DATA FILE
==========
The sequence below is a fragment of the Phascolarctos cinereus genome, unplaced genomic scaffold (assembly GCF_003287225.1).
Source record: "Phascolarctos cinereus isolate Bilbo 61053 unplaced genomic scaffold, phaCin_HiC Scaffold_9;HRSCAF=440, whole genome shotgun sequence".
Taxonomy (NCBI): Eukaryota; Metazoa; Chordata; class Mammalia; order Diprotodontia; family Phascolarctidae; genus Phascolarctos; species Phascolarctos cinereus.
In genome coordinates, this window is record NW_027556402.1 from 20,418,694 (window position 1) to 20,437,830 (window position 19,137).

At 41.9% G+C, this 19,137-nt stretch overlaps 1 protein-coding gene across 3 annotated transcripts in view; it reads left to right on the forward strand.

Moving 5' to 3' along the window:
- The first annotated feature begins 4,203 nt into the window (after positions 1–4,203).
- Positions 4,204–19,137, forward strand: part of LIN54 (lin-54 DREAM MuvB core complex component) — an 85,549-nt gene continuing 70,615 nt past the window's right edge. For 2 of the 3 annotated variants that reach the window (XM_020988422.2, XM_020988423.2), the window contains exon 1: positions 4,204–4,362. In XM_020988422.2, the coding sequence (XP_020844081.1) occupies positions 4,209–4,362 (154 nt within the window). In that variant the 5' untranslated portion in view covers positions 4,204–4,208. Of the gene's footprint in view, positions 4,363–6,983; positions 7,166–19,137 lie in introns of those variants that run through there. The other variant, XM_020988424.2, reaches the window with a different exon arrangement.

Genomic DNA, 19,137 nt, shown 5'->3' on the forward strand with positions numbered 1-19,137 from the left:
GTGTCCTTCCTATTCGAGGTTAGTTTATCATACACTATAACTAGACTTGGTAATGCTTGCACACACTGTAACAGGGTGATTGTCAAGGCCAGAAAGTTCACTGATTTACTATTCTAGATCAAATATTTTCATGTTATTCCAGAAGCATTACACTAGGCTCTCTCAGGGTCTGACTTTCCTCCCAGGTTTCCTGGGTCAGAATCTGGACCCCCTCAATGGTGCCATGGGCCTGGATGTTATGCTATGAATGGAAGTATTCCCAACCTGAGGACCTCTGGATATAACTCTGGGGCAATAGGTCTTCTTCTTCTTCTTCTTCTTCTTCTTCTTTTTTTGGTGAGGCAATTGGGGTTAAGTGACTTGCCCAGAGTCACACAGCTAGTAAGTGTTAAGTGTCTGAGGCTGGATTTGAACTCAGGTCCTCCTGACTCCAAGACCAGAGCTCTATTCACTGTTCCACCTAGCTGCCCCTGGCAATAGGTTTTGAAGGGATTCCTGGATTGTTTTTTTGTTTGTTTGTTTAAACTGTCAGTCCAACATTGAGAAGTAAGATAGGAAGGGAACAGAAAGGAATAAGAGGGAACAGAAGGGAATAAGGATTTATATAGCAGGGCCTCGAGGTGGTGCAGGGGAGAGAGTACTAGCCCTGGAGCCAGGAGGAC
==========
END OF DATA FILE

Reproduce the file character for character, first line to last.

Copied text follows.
The sequence below is a fragment of the Phascolarctos cinereus genome, unplaced genomic scaffold (assembly GCF_003287225.1).
Source record: "Phascolarctos cinereus isolate Bilbo 61053 unplaced genomic scaffold, phaCin_HiC Scaffold_9;HRSCAF=440, whole genome shotgun sequence".
Taxonomy (NCBI): Eukaryota; Metazoa; Chordata; class Mammalia; order Diprotodontia; family Phascolarctidae; genus Phascolarctos; species Phascolarctos cinereus.
In genome coordinates, this window is record NW_027556402.1 from 20,418,694 (window position 1) to 20,437,830 (window position 19,137).

At 41.9% G+C, this 19,137-nt stretch overlaps 1 protein-coding gene across 3 annotated transcripts in view; it reads left to right on the forward strand.

Moving 5' to 3' along the window:
- The first annotated feature begins 4,203 nt into the window (after positions 1–4,203).
- Positions 4,204–19,137, forward strand: part of LIN54 (lin-54 DREAM MuvB core complex component) — an 85,549-nt gene continuing 70,615 nt past the window's right edge. For 2 of the 3 annotated variants that reach the window (XM_020988422.2, XM_020988423.2), the window contains exon 1: positions 4,204–4,362. In XM_020988422.2, the coding sequence (XP_020844081.1) occupies positions 4,209–4,362 (154 nt within the window). In that variant the 5' untranslated portion in view covers positions 4,204–4,208. Of the gene's footprint in view, positions 4,363–6,983; positions 7,166–19,137 lie in introns of those variants that run through there. The other variant, XM_020988424.2, reaches the window with a different exon arrangement.

Genomic DNA, 19,137 nt, shown 5'->3' on the forward strand with positions numbered 1-19,137 from the left:
GTGTCCTTCCTATTCGAGGTTAGTTTATCATACACTATAACTAGACTTGGTAATGCTTGCACACACTGTAACAGGGTGATTGTCAAGGCCAGAAAGTTCACTGATTTACTATTCTAGATCAAATATTTTCATGTTATTCCAGAAGCATTACACTAGGCTCTCTCAGGGTCTGACTTTCCTCCCAGGTTTCCTGGGTCAGAATCTGGACCCCCTCAATGGTGCCATGGGCCTGGATGTTATGCTATGAATGGAAGTATTCCCAACCTGAGGACCTCTGGATATAACTCTGGGGCAATAGGTCTTCTTCTTCTTCTTCTTCTTCTTCTTCTTTTTTTGGTGAGGCAATTGGGGTTAAGTGACTTGCCCAGAGTCACACAGCTAGTAAGTGTTAAGTGTCTGAGGCTGGATTTGAACTCAGGTCCTCCTGACTCCAAGACCAGAGCTCTATTCACTGTTCCACCTAGCTGCCCCTGGCAATAGGTTTTGAAGGGATTCCTGGATTGTTTTTTTGTTTGTTTGTTTAAACTGTCAGTCCAACATTGAGAAGTAAGATAGGAAGGGAACAGAAAGGAATAAGAGGGAACAGAAGGGAATAAGGATTTATATAGCAGGGCCTCGAGGTGGTGCAGGGGAGAGAGTACTAGCCCTGGAGCCAGGAGGAC